USA Today best-selling author In the last days of WWII, the Third Reich makes a desperate grab to retrieve its most valuable asset, Die Wespe, a spy buried deep in the Manhattan Project. The man chosen for this mission is Alexander Braun—American born, Harvard educated, and a ruthless killer. British Intelligence learns of the Nazi plan. Unable to convince their American counterparts of the magnitude of the threat, they dispatch Major Michael Thatcher to track down Braun. The trail leads to Rhode Island, where Lydia Cole, a young heiress, has unwittingly taken Braun back into her life. Braun is forced to run, and there is one place where he must go—Los Alamos, home of the Manhattan Project. On July 16, 1945, the world's first atomic bomb is tested—code named Trinity. In the days that follow, four people—a tenacious British investigator, a determined young woman, a killer, and the spy who could compromise America's greatest scientific endeavor—will have a fateful rendezvous, all vying for control of the secret that will shape the world.
Dive into the Tables of the Heart, an anthology filled with a wide variety of stories and poems created by high school students. Over a span of two years, these teen authors pulled their best works together to share their voices and passions with the world, for the glory of God. This literary collection has a diverse range of genres, time periods and settings, each deriving itself from the creative minds of the authors/ from romance to suspense to humor, from the plains of the Midwest to a kingdom in the sky, you will visit the writers worlds, both real and imagined. Be engulfed by the creative artwork of the Christian Authors Club illustrator, whose works portray the themes and thoughts of several of the selections. Be enthralled by the wit, the charm, the thrill, and the truth within Tablets of the Heart, and enjoy an anthology that promises to be like no other.
One perfect shot will change the course of history. Christine Palmer, a young American doctor sailing solo across the Atlantic, makes an incredible discovery—a man narrowly clinging to his life in the frigid waters. But there is much more to this desperate survivor than meets the eye. David Slaton is a Kidon—a highly-trained, highly-precise, and highly-dangerous assassin. The Kidon is both the hunter and the hunted, and he and Christine are in grave danger. Will they win in this race against time? With the precision of a sharpshooter, author Ward Larsen weaves an intricate tale of espionage and intrigue.
Narratives of Agency and Identity in Later Anglo-Saxon England
Author: Katherine O'Brien O'Keeffe
Publisher: University of Toronto Press
Narratives of monastic life in Anglo-Saxon England depict individuals as responsible agents in the assumption and performance of religious identities. To modern eyes, however, many of the ‘choices’ they make would actually appear to be compulsory. Stealing Obedience explores how a Christian notion of agent action – where freedom incurs responsibility – was a component of identity in the last hundred years of Anglo-Saxon England, and investigates where agency (in the modern sense) might be sought in these narratives. Katherine O'Brien O'Keeffe looks at Benedictine monasticism through the writings of Ælfric, Anselm, Osbern of Canterbury, and Goscelin of Saint-Bertin, as well as liturgy, canon and civil law, chronicle, dialogue, and hagiography, to analyse the practice of obedience in the monastic context. Stealing Obedience brings a highly original approach to the study of Anglo-Saxon narratives of obedience in the adoption of religious identity.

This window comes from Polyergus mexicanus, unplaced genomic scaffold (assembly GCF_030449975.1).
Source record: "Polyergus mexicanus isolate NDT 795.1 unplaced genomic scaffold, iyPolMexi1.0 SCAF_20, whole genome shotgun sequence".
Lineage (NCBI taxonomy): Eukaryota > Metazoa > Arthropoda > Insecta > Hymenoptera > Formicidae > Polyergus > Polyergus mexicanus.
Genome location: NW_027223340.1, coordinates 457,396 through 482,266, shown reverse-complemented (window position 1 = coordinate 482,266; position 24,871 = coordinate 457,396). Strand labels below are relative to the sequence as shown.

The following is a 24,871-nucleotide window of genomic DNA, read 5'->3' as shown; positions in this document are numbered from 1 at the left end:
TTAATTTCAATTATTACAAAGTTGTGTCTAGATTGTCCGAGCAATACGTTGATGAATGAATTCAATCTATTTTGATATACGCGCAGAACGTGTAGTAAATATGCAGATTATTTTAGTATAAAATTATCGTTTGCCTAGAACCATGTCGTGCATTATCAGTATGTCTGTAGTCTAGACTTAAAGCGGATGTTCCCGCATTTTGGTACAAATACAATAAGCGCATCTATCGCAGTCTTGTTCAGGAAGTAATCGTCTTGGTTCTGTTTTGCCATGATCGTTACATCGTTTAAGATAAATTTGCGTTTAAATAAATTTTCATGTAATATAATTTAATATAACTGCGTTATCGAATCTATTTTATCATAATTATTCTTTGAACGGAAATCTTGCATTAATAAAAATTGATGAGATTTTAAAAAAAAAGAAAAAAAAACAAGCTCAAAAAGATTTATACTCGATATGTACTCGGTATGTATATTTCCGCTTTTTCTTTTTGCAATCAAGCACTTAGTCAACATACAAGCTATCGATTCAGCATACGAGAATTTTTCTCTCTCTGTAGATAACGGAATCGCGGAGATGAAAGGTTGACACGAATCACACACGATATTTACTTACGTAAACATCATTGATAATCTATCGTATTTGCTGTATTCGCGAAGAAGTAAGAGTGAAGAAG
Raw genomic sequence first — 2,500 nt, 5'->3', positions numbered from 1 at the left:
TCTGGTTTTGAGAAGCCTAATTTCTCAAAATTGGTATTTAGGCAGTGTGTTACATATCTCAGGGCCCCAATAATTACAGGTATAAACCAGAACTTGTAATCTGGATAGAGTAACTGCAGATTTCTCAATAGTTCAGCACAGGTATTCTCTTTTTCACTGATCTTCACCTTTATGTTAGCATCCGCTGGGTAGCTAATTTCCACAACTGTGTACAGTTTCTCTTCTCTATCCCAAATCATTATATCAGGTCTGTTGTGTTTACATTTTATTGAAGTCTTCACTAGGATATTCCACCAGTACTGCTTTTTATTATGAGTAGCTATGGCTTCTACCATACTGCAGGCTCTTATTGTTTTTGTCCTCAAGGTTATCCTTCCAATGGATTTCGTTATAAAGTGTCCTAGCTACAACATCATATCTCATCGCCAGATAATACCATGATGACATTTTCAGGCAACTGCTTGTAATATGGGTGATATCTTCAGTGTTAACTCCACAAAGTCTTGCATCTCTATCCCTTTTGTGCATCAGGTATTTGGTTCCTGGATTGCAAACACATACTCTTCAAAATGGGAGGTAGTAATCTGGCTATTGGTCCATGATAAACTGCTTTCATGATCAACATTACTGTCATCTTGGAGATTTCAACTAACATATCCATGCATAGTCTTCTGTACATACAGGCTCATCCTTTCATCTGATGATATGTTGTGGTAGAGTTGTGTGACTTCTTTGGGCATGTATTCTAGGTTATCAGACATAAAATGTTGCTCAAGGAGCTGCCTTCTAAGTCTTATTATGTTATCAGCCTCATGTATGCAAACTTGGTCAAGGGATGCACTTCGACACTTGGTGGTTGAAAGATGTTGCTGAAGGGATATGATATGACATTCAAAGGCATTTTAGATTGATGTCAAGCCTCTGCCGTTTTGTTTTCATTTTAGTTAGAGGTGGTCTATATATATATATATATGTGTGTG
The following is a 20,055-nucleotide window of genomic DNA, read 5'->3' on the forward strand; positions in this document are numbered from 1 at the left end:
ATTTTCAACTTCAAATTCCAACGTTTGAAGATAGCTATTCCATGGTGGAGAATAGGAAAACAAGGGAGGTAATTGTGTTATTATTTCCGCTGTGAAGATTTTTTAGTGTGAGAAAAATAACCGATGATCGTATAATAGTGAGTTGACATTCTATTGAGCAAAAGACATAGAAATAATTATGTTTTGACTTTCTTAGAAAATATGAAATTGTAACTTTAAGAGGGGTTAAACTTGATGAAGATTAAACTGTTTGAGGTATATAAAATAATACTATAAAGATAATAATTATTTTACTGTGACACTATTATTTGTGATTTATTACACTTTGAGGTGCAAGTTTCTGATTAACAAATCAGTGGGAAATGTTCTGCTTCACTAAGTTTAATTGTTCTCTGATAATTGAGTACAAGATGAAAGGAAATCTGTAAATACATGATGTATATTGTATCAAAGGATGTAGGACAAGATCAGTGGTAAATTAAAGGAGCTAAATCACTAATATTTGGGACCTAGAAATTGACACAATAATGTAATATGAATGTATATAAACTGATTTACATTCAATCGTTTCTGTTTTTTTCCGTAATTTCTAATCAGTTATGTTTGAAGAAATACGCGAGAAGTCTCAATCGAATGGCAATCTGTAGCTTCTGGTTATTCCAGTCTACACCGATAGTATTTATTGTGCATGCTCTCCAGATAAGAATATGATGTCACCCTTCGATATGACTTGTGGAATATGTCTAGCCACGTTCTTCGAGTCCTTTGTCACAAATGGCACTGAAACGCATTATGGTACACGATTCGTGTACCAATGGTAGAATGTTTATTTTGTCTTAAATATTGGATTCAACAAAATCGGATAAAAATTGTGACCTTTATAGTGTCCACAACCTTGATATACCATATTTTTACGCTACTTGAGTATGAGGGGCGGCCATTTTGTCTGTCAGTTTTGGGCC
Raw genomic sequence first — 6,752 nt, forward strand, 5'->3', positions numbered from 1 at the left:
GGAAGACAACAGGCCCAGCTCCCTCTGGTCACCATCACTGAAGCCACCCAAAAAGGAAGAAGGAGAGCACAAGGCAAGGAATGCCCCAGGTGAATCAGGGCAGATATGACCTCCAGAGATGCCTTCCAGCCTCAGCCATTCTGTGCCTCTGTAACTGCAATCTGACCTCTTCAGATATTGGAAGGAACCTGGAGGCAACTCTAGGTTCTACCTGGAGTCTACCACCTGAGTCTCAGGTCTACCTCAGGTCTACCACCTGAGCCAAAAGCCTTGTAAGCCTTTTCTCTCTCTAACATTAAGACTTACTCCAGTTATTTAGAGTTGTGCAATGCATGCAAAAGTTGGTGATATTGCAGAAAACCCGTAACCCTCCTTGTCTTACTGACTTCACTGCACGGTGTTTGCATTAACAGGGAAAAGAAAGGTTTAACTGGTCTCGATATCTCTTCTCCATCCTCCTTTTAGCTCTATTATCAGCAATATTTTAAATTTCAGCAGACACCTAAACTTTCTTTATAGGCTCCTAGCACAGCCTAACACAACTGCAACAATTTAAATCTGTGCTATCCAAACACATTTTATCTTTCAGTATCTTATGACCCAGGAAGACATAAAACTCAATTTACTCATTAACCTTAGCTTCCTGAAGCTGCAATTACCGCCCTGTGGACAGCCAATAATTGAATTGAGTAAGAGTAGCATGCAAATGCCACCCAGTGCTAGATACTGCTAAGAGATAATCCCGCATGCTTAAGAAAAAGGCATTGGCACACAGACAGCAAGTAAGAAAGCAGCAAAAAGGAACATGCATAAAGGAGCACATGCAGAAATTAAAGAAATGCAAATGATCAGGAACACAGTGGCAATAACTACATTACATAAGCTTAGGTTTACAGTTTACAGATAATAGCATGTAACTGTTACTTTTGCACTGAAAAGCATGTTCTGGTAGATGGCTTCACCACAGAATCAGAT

“[Robert Bly] is . . . the most recent in a line of great American transcendentalist writers.”—New York Times Selected from throughout Robert Bly’s monumental body of work from 1950 through the present, Stealing Sugar from the Castle represents the culmination of an astonishing career in American letters. Bly has long been the voice of transcendentalism and meditative mysticism for his generation. Influenced by Emerson and Thoreau, inspired by spiritual traditions from Sufism to Gnosticism, his vision is “oracular” (Antioch Review). From the rich, earthy simplicity of Silence in the Snowy Fields (1962) to the wild yet intricately formal ghazals of My Sentence Was a Thousand Years of Joy (2005) and the striking richness and authority of Talking into the Ear of a Donkey (2011), Bly’s poetry is spiritual yet worldly, celebrating the uncanny beauty of the everyday. “I am happy, / The moon rising above the turkey sheds. // The small world of the car / Plunges through the deep fields of the night,” he writes in “Driving Toward the Lac Qui Parle River.” Here is a poet moved by the mysteries of the world around him, speaking the language of images in a voice brilliant and bold.
Includes the decisions of the Supreme Courts of Massachusetts, Ohio, Indiana, and Illinois, and Court of Appeals of New York; May/July 1891-Mar./Apr. 1936, Appellate Court of Indiana; Dec. 1926/Feb. 1927-Mar./Apr. 1936, Courts of Appeals of Ohio.
This book treats Pannenberg's stated ambition to write 'a theology more thoroughly Trinitarian than any I know of'. It evaluates it by answering two questions: What does Pannenberg mean by his theology being thoroughly Trinitarian? How far has his subsequent work, especially Systematic Theology, been successful in realizing his stated goal?